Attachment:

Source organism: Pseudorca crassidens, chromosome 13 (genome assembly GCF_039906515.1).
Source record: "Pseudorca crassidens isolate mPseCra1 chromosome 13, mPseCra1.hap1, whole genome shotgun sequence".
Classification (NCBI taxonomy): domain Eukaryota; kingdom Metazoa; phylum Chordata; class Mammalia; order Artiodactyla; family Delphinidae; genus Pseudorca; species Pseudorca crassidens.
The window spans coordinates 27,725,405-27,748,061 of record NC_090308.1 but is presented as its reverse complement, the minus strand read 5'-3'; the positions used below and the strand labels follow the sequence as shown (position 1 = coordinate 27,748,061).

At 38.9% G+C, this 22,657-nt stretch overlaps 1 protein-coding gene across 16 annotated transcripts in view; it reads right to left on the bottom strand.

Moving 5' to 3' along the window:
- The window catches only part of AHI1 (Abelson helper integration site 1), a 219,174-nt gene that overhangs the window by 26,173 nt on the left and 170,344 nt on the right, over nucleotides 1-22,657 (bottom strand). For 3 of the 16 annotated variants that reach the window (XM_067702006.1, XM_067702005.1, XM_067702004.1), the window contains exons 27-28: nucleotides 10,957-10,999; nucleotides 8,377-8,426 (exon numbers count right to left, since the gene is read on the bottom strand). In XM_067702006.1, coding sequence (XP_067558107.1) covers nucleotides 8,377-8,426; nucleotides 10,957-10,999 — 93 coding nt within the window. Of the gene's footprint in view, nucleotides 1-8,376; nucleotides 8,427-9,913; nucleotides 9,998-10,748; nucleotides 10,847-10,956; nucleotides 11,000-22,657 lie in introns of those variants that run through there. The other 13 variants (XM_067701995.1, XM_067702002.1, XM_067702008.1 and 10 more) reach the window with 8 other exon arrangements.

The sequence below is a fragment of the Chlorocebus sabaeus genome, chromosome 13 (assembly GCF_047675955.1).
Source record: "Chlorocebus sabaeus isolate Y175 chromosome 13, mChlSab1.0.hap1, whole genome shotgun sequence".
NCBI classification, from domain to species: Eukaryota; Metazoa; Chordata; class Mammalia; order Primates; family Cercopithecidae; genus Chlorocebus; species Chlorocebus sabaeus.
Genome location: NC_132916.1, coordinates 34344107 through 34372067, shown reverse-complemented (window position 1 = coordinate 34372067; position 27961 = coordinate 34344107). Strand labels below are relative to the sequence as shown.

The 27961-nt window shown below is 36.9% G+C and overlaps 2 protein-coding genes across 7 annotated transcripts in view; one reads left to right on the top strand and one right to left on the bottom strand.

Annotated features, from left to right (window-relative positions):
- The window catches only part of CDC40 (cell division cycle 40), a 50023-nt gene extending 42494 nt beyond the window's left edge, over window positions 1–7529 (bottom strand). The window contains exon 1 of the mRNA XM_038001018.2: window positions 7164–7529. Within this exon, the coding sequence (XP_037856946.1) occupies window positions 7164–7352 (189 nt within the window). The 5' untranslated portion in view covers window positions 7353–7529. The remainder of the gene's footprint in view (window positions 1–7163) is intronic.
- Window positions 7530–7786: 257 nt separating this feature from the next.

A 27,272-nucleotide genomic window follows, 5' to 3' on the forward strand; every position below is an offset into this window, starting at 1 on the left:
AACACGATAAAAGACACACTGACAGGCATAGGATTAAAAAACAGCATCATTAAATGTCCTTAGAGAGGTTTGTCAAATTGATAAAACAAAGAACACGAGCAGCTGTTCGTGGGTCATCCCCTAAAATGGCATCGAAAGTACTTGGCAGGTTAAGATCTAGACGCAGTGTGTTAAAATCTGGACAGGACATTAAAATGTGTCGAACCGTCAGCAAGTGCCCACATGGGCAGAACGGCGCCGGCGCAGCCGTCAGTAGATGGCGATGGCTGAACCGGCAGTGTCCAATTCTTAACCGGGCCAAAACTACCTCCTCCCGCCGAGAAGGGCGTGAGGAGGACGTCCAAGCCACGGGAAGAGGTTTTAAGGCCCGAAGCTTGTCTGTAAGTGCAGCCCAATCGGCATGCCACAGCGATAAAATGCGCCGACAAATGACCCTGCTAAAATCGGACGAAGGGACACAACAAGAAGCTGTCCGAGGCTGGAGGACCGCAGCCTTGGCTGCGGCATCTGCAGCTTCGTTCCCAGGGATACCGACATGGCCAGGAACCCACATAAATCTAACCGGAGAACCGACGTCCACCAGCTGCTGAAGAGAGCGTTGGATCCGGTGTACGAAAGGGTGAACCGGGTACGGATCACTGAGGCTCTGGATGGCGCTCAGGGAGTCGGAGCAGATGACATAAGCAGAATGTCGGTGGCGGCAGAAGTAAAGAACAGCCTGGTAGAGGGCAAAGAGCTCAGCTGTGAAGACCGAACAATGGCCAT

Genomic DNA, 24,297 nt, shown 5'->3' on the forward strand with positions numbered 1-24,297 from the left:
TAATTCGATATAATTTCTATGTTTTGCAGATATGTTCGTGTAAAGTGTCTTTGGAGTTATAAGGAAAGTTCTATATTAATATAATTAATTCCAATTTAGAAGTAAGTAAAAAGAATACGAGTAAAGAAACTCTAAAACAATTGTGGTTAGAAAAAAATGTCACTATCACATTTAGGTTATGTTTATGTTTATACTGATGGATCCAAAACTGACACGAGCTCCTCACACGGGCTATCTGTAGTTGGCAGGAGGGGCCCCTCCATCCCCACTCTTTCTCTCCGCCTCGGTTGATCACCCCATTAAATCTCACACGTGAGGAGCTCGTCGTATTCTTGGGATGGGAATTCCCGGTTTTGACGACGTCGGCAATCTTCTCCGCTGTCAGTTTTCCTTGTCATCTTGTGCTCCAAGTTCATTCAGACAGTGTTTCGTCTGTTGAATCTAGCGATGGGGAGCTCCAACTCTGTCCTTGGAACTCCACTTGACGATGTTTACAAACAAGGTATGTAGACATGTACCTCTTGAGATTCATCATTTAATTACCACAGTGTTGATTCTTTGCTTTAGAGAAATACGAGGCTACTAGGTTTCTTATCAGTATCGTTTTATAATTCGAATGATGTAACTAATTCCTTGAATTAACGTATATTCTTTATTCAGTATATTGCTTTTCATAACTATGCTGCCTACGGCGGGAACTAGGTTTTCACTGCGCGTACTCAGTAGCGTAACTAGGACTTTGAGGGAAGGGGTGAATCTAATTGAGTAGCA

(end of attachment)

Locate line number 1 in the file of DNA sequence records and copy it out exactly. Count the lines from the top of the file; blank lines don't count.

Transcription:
Source organism: Pseudorca crassidens, chromosome 13 (genome assembly GCF_039906515.1).